She provides the charm, and he brings his limitless energy to the project.
Together, they sell lots and lots of lemonade - and for a good cause, too.
The initial idea for the lemonade stand began with Robert's mom, Doris Woodard, who feels that giving to church or charity is not merely constituted by dropping money in a passing plate or sending in a check.
It's the personal experience that counts most, she said.
"I'm a missions person," Ms. Woodard said. "We wanted to give to missions, and I thought, 'What better way for them to give than for them to have the experience and see there are more ways to give to missions rather than just writing out a check?' They can earn it and do little simple things."
Both children come from Connie Maxwell Children's Home families.
Henry Woodard works on the grounds crew that keeps the grounds at the children's home beautiful, and Brian Darrah (with wife Elizabeth) is a team leader.
They hope the lessons taught in their homes will prove valuable learning tools.
"Obviously, they had some help with the lemonade stand, but it was a wonderful learning experience for them later on when their moms tell them they were out selling lemonade for missions," said the Rev. Doug Kaufmann, the pastor at Connie Maxwell Baptist Church.
"So many times when you talk to children, the things they treasure are small events, and from small events come great lessons and encouragement," he said.
The local Chick-fil-A restaurant donated cups, lids and straws to the youngsters, who made their own brand of fresh-squeezed lemonade for the event.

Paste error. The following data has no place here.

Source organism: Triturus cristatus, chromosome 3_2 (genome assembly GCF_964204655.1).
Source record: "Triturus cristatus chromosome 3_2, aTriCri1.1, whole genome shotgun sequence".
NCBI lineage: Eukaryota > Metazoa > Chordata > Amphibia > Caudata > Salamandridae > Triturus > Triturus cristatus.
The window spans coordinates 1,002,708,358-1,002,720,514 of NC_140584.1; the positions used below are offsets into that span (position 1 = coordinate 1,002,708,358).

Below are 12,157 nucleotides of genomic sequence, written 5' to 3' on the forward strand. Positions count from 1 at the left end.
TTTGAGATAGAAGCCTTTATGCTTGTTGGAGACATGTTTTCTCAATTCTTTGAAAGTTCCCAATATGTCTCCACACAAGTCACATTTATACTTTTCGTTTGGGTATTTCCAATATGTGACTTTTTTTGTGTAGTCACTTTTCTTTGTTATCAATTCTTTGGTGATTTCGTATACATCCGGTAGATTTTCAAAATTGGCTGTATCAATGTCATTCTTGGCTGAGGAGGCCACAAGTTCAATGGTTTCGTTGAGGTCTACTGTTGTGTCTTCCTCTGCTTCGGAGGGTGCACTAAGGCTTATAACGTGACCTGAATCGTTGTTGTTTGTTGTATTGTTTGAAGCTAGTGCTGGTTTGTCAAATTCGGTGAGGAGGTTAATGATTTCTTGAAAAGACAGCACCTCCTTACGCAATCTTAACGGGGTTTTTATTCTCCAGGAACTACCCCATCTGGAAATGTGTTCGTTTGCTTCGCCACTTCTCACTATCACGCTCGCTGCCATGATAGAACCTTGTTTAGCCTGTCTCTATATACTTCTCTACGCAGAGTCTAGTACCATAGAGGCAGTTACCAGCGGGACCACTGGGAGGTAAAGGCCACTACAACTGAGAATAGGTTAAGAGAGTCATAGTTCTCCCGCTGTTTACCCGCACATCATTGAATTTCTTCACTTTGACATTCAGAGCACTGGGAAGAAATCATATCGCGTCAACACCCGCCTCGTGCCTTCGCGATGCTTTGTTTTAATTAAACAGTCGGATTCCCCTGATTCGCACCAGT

And boy, was it an experience.
First, the weather chose not to cooperate, providing clouds, wind and cold rather than clear skies, sunshine and higher temperatures.
"It was more like weather for selling hot chocolate," Ms. Woodard said.
Robert had it placed into the business contract that he was precluded from having to actually stand behind the lemonade stand for any length of time longer than, say, about three seconds.
"Robert was all over the place," Ms. Woodard said. "It was interesting."
Which often left responsible young Sarah to stand the post. After several attempts at a group photo, the tiny entrepreneur threw her hands up in mock frustration at her god-brother's restlessness.
However, she's not mad. She knows it's just the little guy's curiosity getting the better of him.
When Sarah is asked what she liked most about selling the lemonade, she replies with a predictable answer: "the lemonade."
But there were other high points. Two days into their business, the duo made a $55 profit at 25 cents per cup.
"It's not about the amount," Ms. Woodard said as Robert found something new to chase. "It's the experience."